High bounce wedges are 10° or more in degree. If you are someone who plays rainier courses or courses with fluffier and softer sand, this may be the type of bounce you’re looking for. For anyone who may chunk a ball on occasion or likes to dig into popping their ball up out of a greenside bunker, this delivers because it prevents the leading edge from dragging for a while when you’re hitting out of the sand.

You’ll typically want a higher bounce in your sand wedge. You have to be careful when you open up the club face on a high bounce wedge, as you have a higher risk of blading a shot. But when hit with a square face, it can produce more spin, allowing you to create some more magic around the green. 

HIGH MID AND LOW BOUNCE

How to Use Bounce?

If you listen to the legendary club maker Bob Vokey, he says, “Bounce is your friend.” He means that bounce can be extremely helpful if you don’t always hit your shot the way you want. Bounce can help provide you with more forgiveness around the green, so you don’t skull a chip and shoot the ball from one side of the fringe to another.

You can still strike the ball properly with wedge bounce even if you make mistakes frequently. Professional golfers will rely not only on the bounce angle that the club comes with but also on their stance, how they address a ball, and how they hold the club to affect the shot.

The more you open up the club face, the higher the wedge bounce will be because the leading edge will be higher off the ground. When you close the face, you will lessen the bounce. Golfers will play with the angles of their club face to spin the ball or get a higher loft on it.  

Loft, grind and bounce work hand in hand to best suit your short game. Chipping and getting your shots near the pin is the goal and, depending on the lie and what your swing is like, you can use the bounce to your advantage or try to minimize it. You can address a ball differently based on how you want the ball to move or even spin. The subtle tweaks of a club and your swing can have different effects on your ball. For more forgiving shots, higher bounce is encouraged.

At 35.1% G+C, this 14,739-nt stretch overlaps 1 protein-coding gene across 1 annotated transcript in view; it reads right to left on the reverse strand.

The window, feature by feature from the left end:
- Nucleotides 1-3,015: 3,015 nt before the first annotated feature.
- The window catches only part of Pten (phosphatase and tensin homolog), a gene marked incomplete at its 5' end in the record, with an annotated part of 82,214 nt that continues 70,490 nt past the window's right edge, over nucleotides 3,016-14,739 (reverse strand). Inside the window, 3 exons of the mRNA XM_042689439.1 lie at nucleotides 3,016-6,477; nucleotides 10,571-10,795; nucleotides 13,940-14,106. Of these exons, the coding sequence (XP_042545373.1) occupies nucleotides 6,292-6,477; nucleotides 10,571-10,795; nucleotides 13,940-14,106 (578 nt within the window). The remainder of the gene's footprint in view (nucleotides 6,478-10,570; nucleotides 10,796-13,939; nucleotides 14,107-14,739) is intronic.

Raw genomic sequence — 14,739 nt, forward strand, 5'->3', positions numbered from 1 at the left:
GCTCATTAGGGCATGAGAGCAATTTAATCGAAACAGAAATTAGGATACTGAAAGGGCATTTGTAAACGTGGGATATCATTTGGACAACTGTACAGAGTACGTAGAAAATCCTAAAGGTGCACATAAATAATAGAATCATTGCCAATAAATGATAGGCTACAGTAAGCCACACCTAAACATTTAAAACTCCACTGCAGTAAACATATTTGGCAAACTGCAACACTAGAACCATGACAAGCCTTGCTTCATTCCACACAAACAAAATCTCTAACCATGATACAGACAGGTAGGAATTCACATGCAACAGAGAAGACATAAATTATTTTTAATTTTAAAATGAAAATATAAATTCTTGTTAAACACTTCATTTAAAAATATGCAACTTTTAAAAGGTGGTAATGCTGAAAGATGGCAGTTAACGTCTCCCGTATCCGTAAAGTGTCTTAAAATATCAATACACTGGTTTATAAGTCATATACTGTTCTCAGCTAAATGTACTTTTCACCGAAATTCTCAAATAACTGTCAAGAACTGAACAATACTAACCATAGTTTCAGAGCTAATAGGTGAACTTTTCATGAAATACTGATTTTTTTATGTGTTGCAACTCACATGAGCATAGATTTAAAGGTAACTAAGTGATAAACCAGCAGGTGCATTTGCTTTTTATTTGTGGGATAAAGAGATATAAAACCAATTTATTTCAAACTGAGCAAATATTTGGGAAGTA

What is Grind?

Grind is a factor of your clubs that coincides with bounce. It removes material from the club’s sole to increase your ability to make contact with the turf. Frequently referred to as sole grind, this can help you manipulate your shot the way you want. It’s smart to get grinds that work better for your swing, as certain grinds are better for bounce, and others are better for sweeping types of shots that will lift the ball higher. The existence of grind in your clubs also gives you a better look at your shots when you’re staring downward while lining up your approach.

Wrapping It Up and Heading to the Clubhouse

Wedge bounce is something to consider when you’re trying to get the most out of your short game. Knowing your swing type and what kinds of courses you tend to play will help you decide on the right wedges for you. Trying different kinds of clubs based on your swing type is smart. Getting fitted for clubs and talking to an official fitter will help you decide what type of wedge bounce you can rely on most of the time. 

While you likely don’t have the resources that tour pros have where they can swap out their clubs based on the course or day they are playing, you can decide what kind of wedge bounce you’re most likely going to use. Every player is different, and the course conditions are always going to be different. That’s why it’s best to consider what you mostly play and how your swing is before you settle on buying numerous wedges.

Joe Morelli

Joe's been playing golf for 25 years, starting as a junior golfer in his early teens. He loves getting out on the links with his dad and friends -- whether an early weekend foursome or his weekday, afternoon league.